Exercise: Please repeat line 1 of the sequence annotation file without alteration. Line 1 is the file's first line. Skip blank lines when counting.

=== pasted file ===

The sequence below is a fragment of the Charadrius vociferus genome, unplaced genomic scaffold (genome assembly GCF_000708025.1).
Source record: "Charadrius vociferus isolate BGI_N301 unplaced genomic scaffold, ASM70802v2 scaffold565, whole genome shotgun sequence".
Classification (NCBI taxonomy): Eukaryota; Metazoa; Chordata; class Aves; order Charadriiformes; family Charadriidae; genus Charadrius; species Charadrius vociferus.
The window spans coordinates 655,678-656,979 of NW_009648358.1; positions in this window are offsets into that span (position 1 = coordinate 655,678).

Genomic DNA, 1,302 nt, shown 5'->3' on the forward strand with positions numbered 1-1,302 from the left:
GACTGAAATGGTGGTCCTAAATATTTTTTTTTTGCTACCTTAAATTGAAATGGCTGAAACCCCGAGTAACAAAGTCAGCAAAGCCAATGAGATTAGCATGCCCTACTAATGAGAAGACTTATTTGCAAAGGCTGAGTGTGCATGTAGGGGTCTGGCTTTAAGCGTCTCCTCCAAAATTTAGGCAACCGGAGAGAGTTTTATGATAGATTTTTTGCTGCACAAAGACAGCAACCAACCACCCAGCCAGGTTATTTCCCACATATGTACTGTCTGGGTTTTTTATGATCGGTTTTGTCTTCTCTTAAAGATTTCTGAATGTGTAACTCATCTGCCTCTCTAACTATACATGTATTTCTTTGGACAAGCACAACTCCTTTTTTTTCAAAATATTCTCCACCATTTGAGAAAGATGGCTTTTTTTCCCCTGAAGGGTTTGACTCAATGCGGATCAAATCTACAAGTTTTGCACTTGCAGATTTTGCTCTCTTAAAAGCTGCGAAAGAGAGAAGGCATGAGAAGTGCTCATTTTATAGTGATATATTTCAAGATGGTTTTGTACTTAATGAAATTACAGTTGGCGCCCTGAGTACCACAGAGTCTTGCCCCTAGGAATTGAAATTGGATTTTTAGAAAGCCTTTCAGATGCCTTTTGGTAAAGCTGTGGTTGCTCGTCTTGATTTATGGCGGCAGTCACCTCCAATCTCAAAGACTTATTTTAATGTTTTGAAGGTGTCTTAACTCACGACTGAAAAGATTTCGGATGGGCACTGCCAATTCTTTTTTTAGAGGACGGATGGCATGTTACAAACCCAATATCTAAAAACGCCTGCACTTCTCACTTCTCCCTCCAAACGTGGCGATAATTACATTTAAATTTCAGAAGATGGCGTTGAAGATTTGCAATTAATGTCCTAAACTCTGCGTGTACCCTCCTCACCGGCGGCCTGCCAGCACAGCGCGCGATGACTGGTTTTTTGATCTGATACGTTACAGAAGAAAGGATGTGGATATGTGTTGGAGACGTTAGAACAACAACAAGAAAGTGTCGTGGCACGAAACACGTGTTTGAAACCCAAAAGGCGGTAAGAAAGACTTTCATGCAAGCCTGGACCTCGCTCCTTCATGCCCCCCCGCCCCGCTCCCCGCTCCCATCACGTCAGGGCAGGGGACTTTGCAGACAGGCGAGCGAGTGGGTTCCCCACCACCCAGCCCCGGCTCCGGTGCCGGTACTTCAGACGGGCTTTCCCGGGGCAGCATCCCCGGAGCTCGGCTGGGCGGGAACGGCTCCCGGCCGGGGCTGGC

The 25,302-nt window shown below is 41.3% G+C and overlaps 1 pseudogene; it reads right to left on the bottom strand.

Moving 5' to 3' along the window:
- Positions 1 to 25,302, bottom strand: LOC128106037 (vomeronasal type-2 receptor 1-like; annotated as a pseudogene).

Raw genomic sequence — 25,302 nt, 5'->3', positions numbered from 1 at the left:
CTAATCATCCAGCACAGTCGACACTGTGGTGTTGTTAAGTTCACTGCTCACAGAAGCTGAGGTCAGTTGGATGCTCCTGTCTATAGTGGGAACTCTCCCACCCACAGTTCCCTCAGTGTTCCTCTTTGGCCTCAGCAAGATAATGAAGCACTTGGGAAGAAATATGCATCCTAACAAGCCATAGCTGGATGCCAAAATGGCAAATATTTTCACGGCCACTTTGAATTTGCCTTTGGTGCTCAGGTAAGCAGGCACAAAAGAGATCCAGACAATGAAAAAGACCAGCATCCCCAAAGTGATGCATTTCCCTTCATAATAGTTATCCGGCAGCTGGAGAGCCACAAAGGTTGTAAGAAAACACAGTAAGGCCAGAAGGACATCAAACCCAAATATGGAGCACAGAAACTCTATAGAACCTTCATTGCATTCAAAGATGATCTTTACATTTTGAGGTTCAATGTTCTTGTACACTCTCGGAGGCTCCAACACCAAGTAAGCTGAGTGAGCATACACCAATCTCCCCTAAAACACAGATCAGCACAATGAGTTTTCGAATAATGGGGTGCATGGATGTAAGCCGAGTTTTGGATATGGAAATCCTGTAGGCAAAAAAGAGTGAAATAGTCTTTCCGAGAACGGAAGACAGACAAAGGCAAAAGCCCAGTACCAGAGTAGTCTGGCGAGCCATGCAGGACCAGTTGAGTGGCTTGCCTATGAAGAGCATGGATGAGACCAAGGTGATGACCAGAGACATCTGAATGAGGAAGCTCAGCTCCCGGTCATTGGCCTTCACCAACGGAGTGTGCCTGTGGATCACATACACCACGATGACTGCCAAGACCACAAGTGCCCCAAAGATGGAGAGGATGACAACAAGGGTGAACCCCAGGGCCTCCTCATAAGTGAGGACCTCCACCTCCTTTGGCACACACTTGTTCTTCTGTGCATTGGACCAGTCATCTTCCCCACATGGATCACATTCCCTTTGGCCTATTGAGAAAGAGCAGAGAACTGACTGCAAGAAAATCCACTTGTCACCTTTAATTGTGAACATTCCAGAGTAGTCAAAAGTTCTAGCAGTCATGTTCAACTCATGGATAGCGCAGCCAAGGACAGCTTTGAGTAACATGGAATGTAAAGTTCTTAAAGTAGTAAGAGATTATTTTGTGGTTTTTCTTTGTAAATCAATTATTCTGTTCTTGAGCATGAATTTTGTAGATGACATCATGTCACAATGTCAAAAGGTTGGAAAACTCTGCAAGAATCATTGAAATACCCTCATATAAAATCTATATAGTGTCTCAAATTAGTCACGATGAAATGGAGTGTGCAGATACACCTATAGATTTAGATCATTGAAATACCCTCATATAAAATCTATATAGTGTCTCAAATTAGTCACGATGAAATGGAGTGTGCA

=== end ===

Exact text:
The sequence below is a fragment of the Charadrius vociferus genome, unplaced genomic scaffold (genome assembly GCF_000708025.1).